Our community continues to be richly served by South Sound Parent to Parent (SSP2P). The organization offers a diversity of programming for families and children who have chronic illnesses, developmental delays or disabilities. Established over 30 years ago by parents and the professionals who work with them, the agency continues to identify ways to help all members of the family. Services support the extra demands of parenting and recognize that parents can be a significant help to each other.
The agency keeps its attention on the pulse of the people it serves and to our changing times.
In the first days of the pandemic, SSP2P switched to online and remote access to keep people safe and still connected. All programs remained in place and some even increased in frequency. More families were able to connect. SSP2P is pleased to welcome Mo Jackson as the new DEI Coordinator. It is an acknowledgement of the importance that everyone can learn about diversity, equality and inclusion. “It’s exciting and definitely different than anything before,” says Mo, who brings energy and compassion to the new position.
Mo develops and provides continuing education for the entire team at SSP2P, which includes the Early Intervention staff and specialists, family resource coordinators, home visitors and the supportive administration and staff. These on-going trainings make a difference on many levels. “I’m an avid learner,” says Mo, who encourages this in others.
Training for team members can be a self-evaluation and learning experience. Raising awareness and shifting cultural norms usually takes time and attention. Sometimes we have held onto beliefs for so long we don’t even recognize the results they create. “Uncomfort comes from ingrained biases, and comes from the unknown,” suggest Mo. Difficult conversations ensue because we don’t even know what words to use or ways to appropriately express our feelings. It is not easy for me to admit that my open mind was closed more than I thought. Having Mo on staff gives everyone a person with whom to talk and ask questions. “I keep an open-door policy,” says Mo. “I am being honest with where I am, and where I have been.”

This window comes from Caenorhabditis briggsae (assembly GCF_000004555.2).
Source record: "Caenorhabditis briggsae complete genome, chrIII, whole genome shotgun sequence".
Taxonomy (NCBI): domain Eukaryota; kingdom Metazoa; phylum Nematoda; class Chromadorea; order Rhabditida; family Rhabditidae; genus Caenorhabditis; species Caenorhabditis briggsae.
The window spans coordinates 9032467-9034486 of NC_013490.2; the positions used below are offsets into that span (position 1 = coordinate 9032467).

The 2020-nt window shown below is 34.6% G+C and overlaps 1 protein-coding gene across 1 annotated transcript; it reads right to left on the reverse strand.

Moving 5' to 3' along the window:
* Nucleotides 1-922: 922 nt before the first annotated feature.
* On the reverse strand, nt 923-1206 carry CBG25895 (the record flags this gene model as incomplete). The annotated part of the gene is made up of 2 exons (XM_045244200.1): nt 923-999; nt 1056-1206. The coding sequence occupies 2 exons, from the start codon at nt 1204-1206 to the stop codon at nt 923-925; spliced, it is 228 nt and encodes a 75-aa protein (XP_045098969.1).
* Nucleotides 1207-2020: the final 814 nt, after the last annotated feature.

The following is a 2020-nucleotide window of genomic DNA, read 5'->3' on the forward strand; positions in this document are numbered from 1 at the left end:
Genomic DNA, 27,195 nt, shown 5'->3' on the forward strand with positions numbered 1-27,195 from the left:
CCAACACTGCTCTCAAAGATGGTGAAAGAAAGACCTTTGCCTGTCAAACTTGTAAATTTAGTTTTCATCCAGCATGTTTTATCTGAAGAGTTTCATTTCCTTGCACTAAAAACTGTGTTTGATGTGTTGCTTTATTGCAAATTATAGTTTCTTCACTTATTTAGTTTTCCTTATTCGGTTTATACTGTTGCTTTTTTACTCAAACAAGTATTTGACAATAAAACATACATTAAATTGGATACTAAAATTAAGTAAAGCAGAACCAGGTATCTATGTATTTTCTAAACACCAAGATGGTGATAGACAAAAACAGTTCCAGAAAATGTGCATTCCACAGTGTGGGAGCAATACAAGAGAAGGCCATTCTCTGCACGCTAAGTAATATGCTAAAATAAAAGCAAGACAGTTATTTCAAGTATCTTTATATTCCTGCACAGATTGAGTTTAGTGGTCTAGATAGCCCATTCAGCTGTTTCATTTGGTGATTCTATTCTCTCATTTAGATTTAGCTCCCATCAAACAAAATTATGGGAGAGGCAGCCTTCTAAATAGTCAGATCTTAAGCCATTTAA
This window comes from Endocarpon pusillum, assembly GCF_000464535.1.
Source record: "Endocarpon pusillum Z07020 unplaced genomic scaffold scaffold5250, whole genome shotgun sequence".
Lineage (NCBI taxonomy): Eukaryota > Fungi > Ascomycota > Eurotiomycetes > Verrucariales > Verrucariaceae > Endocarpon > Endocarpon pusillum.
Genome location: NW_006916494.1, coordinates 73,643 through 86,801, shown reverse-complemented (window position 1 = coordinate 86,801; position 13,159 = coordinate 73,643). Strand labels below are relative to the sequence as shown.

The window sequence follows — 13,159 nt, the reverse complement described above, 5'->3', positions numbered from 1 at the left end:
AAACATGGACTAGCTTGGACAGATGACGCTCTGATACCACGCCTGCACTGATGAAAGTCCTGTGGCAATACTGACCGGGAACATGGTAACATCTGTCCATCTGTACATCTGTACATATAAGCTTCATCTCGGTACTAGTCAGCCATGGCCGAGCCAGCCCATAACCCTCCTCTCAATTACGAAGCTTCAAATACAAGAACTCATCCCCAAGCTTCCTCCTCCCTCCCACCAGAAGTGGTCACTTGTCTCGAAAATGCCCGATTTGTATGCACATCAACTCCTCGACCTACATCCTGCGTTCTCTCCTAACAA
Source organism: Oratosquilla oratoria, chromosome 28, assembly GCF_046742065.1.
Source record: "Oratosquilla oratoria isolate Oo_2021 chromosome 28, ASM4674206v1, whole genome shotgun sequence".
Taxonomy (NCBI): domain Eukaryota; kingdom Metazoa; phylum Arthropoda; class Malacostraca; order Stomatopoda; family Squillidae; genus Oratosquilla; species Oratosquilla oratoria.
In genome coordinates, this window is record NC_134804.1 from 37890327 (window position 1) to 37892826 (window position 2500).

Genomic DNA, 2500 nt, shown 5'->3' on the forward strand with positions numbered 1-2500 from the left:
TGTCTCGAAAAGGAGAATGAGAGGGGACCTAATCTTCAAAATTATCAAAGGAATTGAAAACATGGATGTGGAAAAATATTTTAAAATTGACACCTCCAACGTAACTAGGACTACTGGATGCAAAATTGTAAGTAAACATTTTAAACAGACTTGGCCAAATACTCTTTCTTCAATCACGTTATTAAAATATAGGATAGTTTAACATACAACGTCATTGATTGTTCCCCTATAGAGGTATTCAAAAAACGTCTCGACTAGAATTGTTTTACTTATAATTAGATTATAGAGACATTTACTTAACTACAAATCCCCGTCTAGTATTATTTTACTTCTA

As individuals grow in awareness, Mo provides support to the SSP2P team members so they can incorporate these concepts into their contact with parents, children and families. For example, the definition of family is expansive. For some it may be a mom, dad, and children, all with the same skin color and with traditional gender roles. Mom is female and dad is male. Many families do not fit this mold and are different. Families may have varied skin colors and adults and children are not cisgender, which is a person whose gender identity is the same as their assigned sex at birth. Families include people who are lesbian, bi-sexual, gay, transgender, queer, intersex, or asexual. Not everyone is comfortable with everything.
Labels can be inaccurate or misleading. “Let people label themselves, which may not be as we see them,” says Mo. That’s why we need to be talking to each other. People are paying more attention to pronouns. If you are uncertain the way a person wants to be addressed, Mo explains that it is fine to simply ask, “What pronouns do you use?”
Cultural sensitivity is another area to explore. “I come from a loud family,” says Mo, adding, “Loud people are not always angry or aggressive.” However, for some this kind of environment can feel unsafe. Through gaining cultural competence, we can find comfort in any home setting.
As team members gain greater ease with all sorts of situations, relationships with the people they serve blossom in trust and respect.
Mo wants people to feel comfortable getting help. Their background in diversity and equity grew when they started a GoFunME BIPOC camping gear campaign. Economic barriers stand in the way of minorities participating in activities that others consider open to all. Mo brings experience from the corporate world and spent time in theater arts. Also on the schedule is training to be a doula, a person who adds support and guidance through a pregnancy and birth. “I want to help my community in that way,” says Mo. “The death rate of Black babies and birthing parents is three times higher than the national average.”
“Diversity, equity and inclusion are really important,” stresses Mo. Too many people avoid seeking medical help or social services because of this. “People don’t want to be hurt more by strangers.”
SSP2S strives to understand the people it serves and continue to ask who is under-represented or underserved. The agency has support groups for moms, dads and siblings, has the ability to make autism diagnosis and offers many early learning intervention support programs. You can find more information about all the programs on the South Sound Parent to Parent website.
South Sound Parent to Parent
2108 Caton Way SW, Olympia